Former President George W. Bush's policy of encouraging Middle East democratization has just produced spectacular results in the Kuwaiti general election.
In a major victory for the secular reformists over the Islamists, women -- four of them -- were elected to the 50-seat national parliament for the first time. The Islamists' share of Sunday's vote dropped almost 30 percent from the last general election, held just more than a year ago. The radical Muslim Brotherhood lost three of its four seats, while the hard-line Salafis dropped to two from four.
The election of women represents a political earthquake in the Gulf Cooperation Council, a grouping of six oil-rich traditional Arab monarchies. Kuwait has had a parliament on and off since gaining independence in 1960, but the other GCC members entered the era of electoral politics largely due to pressure from the Bush administration. US pressure also played a crucial part in persuading Kuwait's leaders to enfranchise women for the first time in 2005.
The four female parliamentarians all represent the emirate's educated middle classes. The youngest, Aseel Al-Awadhi, is a US-educated philosophy professor. The best known, Rola Dashti, also a teacher, has campaigned for human rights for years. The third, Dr. Maasoumeh Mubarak, is the first Kuwaiti woman to have served as a Cabinet minister (she was health minister), and the fourth, Salwa al-Jassar, is a leading campaigner for women's rights. All managed to defeat prominent Islamists and tribal figures in their respective constituencies.
This was the second time Kuwaiti women were allowed to vote in a general election. The first time, their share of the vote was estimated at around 11 percent; this time it was almost 40 percent. The women won their seats largely because a majority of male voters decided to cast ballots for them.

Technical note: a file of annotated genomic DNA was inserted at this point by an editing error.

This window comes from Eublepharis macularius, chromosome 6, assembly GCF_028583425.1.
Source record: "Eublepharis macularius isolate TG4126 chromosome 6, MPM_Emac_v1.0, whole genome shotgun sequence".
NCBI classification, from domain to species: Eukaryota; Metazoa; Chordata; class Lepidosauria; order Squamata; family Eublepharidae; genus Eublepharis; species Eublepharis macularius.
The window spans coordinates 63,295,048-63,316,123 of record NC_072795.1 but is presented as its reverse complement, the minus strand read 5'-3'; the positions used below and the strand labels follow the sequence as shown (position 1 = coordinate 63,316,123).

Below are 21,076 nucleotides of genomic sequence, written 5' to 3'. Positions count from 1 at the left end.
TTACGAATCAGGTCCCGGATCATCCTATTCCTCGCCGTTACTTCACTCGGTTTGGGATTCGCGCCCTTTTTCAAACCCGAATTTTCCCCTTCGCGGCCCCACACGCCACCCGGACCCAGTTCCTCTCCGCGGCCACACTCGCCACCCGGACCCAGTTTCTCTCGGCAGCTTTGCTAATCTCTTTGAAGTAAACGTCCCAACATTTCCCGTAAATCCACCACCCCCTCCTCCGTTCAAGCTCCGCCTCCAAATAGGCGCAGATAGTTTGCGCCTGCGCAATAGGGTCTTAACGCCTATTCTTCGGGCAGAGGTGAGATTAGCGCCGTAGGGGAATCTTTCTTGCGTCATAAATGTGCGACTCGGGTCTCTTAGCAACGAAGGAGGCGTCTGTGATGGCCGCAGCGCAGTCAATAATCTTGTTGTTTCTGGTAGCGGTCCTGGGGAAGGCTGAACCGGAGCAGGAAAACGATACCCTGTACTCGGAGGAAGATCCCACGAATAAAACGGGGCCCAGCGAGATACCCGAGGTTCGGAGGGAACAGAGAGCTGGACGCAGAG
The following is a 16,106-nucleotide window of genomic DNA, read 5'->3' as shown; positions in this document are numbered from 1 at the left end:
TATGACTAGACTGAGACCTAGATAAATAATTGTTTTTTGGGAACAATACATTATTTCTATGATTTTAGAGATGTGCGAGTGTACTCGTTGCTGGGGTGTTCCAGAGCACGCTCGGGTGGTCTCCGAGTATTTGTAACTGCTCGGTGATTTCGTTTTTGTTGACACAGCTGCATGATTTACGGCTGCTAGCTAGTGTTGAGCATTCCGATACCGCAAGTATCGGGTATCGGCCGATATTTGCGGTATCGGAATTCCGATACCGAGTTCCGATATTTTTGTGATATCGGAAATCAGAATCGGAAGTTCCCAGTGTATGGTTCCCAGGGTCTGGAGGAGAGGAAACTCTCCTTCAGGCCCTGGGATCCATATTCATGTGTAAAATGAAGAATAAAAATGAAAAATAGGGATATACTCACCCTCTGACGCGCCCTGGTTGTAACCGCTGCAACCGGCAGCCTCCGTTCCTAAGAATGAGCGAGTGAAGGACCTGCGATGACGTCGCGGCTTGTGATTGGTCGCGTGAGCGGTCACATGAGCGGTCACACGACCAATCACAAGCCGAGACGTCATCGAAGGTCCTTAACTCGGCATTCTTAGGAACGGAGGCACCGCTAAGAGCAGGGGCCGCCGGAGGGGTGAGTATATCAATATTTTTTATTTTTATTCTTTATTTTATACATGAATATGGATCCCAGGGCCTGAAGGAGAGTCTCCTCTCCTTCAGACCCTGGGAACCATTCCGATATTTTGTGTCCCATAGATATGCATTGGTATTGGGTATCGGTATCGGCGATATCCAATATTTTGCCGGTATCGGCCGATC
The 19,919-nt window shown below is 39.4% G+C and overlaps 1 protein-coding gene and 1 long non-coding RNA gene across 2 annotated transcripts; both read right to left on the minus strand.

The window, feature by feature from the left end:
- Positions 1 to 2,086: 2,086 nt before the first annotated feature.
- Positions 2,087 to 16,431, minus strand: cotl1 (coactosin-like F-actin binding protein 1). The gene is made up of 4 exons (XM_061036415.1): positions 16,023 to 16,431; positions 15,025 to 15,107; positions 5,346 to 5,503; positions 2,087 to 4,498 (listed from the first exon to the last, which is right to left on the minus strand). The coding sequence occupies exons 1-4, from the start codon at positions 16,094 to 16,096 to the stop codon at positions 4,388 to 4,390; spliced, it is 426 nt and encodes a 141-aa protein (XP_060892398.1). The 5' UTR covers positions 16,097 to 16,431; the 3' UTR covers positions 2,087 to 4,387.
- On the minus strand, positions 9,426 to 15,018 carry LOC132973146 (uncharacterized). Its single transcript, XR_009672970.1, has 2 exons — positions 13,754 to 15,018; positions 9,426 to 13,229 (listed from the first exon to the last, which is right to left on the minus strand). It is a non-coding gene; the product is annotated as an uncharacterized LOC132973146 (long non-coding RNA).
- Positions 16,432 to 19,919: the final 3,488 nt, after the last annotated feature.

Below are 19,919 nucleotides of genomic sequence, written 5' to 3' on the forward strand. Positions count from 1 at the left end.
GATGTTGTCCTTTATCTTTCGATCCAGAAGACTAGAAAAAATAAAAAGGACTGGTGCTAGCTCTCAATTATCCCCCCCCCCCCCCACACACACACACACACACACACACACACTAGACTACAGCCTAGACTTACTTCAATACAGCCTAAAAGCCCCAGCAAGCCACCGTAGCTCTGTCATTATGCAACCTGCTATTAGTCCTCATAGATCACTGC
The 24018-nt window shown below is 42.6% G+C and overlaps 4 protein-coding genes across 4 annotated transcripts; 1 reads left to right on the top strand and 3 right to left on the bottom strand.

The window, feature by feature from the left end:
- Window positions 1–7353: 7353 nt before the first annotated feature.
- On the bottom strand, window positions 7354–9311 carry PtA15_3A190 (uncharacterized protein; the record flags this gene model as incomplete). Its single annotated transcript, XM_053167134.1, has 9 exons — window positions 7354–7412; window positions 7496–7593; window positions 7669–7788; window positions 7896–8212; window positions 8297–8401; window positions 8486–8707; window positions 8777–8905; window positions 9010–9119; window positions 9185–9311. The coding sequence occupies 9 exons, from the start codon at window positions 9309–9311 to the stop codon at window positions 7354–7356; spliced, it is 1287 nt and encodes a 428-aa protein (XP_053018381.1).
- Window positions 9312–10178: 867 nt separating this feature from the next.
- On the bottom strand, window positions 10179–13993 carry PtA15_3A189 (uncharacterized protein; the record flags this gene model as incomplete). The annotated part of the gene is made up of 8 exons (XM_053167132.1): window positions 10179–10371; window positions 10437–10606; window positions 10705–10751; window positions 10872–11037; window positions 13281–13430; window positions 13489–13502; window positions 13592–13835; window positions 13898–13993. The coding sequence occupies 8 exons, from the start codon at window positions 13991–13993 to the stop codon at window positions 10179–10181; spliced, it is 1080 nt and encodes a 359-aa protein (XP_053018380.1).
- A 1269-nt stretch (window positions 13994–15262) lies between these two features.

"This was a triumph both for women and for Kuwaiti democracy," Al-Awadhi says. "Many voters were ready to go beyond the man-woman divide and vote for the candidates they thought most fitted for the job."
The other big winner was moderate Shiites, who represent a quarter of Kuwait's population. They were strengthened by the coming to power of moderate Shiite parties in neighboring Iraq.
The increase in voter turnout, to more than 70 percent, refuted any claim that democratization has little support in the Middle East.
In fact, the Kuwaiti election is the third in a year to produce a resounding defeat for Islamists. Last year, Pakistani voters reduced the Islamists' vote share to three percent from 11 percent. Then, Iraqi voters all but wiped out Islamists in crucial local elections.
The next battleground is Lebanon, where a general election is scheduled for June 7. A coalition of Islamists and Christian Maronites, headed by the Iranian-led Hezbollah, aims to win control of the government in Beirut. It's opposed by a coalition of pro-Western parties representing Muslims, Christians and Druze communities that support the current government led by Prime Minister Fouad Siniora.
On June 12, the Islamic Republic of Iran will hold its own presidential election, although only candidates endorsed by the regime are allowed to stand. In August, it's Afghanistan's turn to choose a president. There, too, the fight is between pro-Western modernizers and Iran-backed Islamists.
The biggest battle will come early next year, when Iraq holds its general election.
It's evident that the greater Middle East is witnessing a major struggle between forces of reform and of reaction. While President Obama appears to have abandoned Bush's push for regional democratization, America could play a crucial role by continuing to support the forces fighting for it.
Obama would do well to take a closer look at the Kuwaiti election before he goes to Egypt, where he's expected to announce a return to America's traditional policy of supporting the Middle East status quo.